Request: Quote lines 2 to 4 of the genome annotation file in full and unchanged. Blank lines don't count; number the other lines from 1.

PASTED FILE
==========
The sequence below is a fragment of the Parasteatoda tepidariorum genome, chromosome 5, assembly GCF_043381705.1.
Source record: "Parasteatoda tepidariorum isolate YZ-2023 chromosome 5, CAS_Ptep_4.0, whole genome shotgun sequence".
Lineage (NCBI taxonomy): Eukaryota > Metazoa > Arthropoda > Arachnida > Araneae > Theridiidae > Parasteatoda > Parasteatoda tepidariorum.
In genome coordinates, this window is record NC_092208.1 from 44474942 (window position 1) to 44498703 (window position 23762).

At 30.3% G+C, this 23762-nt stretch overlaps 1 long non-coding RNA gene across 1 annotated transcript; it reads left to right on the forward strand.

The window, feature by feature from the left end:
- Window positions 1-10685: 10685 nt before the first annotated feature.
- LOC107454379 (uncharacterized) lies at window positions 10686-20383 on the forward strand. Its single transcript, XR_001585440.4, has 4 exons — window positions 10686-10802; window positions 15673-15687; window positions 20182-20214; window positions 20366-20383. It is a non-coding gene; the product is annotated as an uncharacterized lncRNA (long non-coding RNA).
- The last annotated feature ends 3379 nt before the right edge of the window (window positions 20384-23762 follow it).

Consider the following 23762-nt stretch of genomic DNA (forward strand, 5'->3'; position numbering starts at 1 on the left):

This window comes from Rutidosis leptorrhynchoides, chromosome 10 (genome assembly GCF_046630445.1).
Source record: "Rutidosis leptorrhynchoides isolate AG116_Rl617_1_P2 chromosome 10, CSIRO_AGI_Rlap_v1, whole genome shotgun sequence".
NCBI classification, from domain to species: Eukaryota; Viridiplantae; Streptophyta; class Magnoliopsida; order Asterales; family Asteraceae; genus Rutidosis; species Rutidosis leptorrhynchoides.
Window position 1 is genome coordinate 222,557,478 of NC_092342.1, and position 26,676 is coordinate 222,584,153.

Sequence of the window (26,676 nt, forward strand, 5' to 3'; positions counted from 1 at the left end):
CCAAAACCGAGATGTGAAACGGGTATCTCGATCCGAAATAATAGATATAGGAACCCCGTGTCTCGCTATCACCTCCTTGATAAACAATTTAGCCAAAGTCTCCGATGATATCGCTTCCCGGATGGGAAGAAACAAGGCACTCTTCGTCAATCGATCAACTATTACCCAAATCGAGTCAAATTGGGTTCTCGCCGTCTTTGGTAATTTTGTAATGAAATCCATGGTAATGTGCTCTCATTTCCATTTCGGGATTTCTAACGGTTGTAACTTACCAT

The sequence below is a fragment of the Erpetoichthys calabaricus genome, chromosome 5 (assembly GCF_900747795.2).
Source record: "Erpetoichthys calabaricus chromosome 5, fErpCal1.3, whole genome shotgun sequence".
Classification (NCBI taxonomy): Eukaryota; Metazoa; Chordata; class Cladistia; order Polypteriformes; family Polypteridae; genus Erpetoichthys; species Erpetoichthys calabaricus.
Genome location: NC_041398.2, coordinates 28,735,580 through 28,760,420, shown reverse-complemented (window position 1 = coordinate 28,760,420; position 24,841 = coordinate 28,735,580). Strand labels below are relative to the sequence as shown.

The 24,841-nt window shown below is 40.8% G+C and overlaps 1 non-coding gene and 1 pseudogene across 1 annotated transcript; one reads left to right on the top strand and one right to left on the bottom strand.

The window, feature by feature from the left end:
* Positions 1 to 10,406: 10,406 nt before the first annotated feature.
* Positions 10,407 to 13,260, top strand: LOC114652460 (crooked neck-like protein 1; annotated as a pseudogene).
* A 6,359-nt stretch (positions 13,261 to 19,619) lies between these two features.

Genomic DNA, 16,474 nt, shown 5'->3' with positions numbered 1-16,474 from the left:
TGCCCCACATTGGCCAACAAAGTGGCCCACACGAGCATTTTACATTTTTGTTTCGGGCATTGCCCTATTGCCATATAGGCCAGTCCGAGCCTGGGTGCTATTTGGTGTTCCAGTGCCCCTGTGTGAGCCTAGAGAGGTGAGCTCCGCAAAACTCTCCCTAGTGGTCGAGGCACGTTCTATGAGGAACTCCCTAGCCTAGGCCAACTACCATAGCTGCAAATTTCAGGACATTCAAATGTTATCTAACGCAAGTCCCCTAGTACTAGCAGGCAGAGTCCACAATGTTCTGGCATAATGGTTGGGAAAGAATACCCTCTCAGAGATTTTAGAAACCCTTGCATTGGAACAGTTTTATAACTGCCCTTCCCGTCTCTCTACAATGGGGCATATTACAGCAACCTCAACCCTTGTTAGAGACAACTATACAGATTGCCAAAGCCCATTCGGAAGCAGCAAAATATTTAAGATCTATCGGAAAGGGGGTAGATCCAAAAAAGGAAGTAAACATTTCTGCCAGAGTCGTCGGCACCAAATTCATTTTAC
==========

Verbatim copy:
Source record: "Parasteatoda tepidariorum isolate YZ-2023 chromosome 5, CAS_Ptep_4.0, whole genome shotgun sequence".
Lineage (NCBI taxonomy): Eukaryota > Metazoa > Arthropoda > Arachnida > Araneae > Theridiidae > Parasteatoda > Parasteatoda tepidariorum.
In genome coordinates, this window is record NC_092208.1 from 44474942 (window position 1) to 44498703 (window position 23762).